Polychromic time means doing several things at ago without a schedule, and where time can be adjusted to suit prevailing conditions. Individuals within polychromic culture include the aboriginals and even Native Americans. Behaviors of polychromic time include browsing on internet while learning, cooking while watching television, driving a car while talking on phone and eating while reading. It differs with monochromic times where people do one thing at a time (Goonetilleke& Luxiom, 2010). Edward Hall, an anthropologist and scholar in the use of time among various cultures, first developed and used the words polychromic and monochromic times in 1959.
PART B: The Different scholars of intercultural communication
Every human activity affects culture. However, Culture in itself is a large branch that covers even communication. This fact is highly emphasized by different scholars who came up with theories and concepts used in intercultural communication. This paper therefore discusses the contributions of Geert Hofsted, Janet Bennet, and Alfonsus Trompenaars.
Geert Hofsted, a social psychologist, is one of the most influential scholars. Hofsted researched the theory of dimensions in culture where the foundation for future cultural investigations was laid. Hofstede’sideas of describing national cultures stemmed from the research project concerning national cultural differences across and between subsidiaries of the IBM Corporation, a multinational which had a presence in 64 nations. The studies actually identified and later validated four totally independent dimensions relating to national cultural differences. Later on, the fifth dimension was added to the existing four. These dimensions also reflected how countries and regions were similar and different. These dimensions included the power distance, uncertainty avoidance, individualism, longterm orientation and masculinity, dimensions that formed the basis of the cultural dimensions theory, Varvouzou & Zasepa (2013).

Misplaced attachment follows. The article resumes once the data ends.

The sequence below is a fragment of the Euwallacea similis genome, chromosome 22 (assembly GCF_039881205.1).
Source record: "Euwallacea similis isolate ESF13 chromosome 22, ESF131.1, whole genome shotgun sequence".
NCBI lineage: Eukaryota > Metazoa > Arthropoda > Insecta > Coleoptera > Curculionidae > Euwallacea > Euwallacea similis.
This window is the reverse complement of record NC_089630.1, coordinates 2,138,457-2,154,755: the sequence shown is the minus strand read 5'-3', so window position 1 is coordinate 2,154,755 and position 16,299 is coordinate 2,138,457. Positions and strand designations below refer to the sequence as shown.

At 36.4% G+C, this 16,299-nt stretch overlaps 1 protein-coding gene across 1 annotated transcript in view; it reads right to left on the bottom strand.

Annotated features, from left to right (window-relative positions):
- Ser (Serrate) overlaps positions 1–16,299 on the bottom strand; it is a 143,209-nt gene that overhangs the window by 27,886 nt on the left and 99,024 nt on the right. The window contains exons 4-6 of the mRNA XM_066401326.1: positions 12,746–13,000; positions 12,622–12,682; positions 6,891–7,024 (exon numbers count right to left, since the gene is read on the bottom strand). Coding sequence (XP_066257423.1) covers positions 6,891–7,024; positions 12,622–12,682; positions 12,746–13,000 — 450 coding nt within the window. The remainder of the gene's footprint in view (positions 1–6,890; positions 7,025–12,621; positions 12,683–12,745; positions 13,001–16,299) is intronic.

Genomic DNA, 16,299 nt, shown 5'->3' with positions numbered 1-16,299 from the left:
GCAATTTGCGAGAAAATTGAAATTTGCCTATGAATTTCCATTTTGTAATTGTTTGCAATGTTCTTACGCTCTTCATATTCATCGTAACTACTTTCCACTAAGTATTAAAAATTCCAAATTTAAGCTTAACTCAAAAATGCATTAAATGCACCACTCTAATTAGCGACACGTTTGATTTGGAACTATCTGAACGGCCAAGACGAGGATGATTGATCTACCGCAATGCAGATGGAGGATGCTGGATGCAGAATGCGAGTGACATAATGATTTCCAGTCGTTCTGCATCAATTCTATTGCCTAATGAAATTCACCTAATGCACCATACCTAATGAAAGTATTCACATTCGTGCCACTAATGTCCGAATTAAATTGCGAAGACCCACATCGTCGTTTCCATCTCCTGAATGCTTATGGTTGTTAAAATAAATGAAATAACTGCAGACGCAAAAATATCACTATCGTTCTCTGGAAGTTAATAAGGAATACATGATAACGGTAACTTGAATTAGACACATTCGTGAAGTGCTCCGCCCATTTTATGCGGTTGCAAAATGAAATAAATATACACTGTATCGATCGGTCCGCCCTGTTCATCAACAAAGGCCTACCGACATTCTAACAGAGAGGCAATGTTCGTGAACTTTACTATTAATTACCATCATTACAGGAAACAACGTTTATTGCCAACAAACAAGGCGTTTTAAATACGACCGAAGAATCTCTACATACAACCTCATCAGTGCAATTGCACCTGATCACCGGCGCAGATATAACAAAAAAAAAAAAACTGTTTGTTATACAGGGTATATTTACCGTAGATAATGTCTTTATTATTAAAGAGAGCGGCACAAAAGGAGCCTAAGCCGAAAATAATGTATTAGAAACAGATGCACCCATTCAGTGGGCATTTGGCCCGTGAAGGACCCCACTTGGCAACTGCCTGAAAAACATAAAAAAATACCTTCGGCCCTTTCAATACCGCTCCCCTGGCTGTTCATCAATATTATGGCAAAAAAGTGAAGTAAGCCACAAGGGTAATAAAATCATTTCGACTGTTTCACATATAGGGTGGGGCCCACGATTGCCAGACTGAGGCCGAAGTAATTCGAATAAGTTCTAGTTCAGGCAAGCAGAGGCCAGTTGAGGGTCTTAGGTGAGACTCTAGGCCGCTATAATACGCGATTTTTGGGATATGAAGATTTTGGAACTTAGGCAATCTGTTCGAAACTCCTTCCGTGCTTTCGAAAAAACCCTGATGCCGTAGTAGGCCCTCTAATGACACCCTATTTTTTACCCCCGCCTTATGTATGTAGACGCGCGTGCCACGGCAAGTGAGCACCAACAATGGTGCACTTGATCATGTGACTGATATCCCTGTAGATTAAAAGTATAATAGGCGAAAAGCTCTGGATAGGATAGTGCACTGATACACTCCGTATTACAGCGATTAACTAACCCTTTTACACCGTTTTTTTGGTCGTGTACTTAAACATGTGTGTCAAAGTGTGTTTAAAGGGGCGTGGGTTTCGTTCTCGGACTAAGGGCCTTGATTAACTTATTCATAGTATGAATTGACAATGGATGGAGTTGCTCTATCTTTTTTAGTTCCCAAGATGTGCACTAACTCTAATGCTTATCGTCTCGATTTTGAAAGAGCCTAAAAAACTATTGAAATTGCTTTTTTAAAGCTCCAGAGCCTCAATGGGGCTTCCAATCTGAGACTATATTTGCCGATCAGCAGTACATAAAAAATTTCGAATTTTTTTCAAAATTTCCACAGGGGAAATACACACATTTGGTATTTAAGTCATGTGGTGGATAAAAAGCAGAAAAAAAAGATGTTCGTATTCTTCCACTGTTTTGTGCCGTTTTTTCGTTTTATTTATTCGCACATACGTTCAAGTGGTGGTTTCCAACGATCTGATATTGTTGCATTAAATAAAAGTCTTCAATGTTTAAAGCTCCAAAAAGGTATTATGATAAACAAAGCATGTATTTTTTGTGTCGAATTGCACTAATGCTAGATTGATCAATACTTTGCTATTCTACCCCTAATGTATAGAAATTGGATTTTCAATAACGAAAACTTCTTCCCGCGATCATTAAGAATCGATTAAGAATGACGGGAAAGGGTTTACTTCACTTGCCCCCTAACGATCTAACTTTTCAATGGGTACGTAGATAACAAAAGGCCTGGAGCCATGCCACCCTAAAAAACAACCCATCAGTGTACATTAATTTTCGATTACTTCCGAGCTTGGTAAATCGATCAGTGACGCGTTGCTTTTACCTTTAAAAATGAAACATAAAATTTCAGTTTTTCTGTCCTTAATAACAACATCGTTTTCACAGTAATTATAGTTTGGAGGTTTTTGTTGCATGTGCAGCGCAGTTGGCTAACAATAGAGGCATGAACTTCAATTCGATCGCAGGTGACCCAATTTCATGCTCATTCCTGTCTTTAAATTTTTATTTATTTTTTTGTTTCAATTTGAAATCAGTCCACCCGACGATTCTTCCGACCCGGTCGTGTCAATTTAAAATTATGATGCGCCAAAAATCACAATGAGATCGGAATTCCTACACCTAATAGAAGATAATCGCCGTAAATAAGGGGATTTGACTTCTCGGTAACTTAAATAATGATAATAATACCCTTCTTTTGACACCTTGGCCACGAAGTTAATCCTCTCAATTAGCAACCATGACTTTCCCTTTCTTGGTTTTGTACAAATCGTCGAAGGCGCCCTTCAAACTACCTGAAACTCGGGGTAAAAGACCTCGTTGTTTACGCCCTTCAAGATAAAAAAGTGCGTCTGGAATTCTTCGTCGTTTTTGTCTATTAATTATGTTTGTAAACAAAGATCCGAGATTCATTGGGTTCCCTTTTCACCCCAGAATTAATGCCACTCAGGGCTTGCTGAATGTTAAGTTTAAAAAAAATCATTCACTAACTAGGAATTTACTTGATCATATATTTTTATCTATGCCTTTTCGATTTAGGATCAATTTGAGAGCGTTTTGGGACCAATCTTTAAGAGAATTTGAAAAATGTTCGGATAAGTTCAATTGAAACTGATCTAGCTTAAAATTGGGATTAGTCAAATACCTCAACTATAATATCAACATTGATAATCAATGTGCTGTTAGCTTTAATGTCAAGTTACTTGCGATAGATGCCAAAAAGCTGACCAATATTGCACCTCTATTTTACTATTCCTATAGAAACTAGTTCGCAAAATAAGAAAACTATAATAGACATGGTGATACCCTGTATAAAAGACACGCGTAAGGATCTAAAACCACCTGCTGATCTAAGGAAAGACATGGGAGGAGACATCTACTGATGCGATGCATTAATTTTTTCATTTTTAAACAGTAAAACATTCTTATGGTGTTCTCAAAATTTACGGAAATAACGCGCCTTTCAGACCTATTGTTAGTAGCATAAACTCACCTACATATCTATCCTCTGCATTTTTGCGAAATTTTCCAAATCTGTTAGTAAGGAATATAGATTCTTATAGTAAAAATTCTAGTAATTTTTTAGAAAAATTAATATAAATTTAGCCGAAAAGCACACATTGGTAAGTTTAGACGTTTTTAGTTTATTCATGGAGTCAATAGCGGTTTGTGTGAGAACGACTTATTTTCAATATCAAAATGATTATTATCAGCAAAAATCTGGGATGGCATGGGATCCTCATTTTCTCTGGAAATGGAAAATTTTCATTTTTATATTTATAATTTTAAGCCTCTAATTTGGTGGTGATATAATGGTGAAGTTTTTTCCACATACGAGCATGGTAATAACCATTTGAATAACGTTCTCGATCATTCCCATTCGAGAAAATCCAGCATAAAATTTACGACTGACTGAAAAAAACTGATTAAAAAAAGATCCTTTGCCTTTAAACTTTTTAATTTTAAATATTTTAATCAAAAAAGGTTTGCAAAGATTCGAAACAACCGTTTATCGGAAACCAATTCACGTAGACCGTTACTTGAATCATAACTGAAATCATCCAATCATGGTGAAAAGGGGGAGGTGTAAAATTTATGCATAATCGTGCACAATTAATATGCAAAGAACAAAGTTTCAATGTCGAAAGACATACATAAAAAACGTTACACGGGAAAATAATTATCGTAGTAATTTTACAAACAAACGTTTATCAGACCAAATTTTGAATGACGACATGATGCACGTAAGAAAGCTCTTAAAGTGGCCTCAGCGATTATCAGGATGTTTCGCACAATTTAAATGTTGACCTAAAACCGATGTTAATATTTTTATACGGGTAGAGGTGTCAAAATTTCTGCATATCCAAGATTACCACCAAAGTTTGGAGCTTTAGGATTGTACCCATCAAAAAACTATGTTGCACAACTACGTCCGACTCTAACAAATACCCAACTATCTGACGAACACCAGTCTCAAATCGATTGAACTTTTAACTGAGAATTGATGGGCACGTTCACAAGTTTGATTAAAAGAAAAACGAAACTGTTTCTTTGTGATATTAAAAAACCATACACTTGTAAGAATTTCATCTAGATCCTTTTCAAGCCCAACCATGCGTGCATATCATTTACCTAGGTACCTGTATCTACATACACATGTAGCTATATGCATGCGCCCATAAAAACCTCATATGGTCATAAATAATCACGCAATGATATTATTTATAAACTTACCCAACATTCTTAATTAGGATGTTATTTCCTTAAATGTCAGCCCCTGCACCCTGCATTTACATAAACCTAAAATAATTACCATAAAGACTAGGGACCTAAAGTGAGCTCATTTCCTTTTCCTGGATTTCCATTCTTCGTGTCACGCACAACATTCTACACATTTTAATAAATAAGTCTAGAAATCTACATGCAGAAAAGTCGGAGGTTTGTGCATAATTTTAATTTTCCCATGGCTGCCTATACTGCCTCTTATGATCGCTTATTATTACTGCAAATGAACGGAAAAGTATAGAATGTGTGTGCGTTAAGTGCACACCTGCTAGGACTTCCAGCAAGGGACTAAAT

Similarly, Janet M. Bennet has also contributed significantly to the field of intercultural communications. Bennet, the co founder as well as director of the institute of intercultural communication, was famed for her Developmental Model of Intercultural Sensitivity, otherwise abbreviated as DMIS, and better still referred to as the Bennett Scale. This framework actually described the various ways of reactions to the cultural differences, from ethnocentric to ethnorelativity, as expressed by individuals. The stages of Bennett’s framework have six stages representing the increased sensitivity to the actual differences, and each position highlights the increasingly complicated perceptual cultural difference. This later leads to experiencing other cultures in a sophisticated way. The six stages include Denial of the difference, defense against the difference, minimization of the difference, acceptance of the difference, adaptation to the difference, and finally integration of the difference Bennett (2004).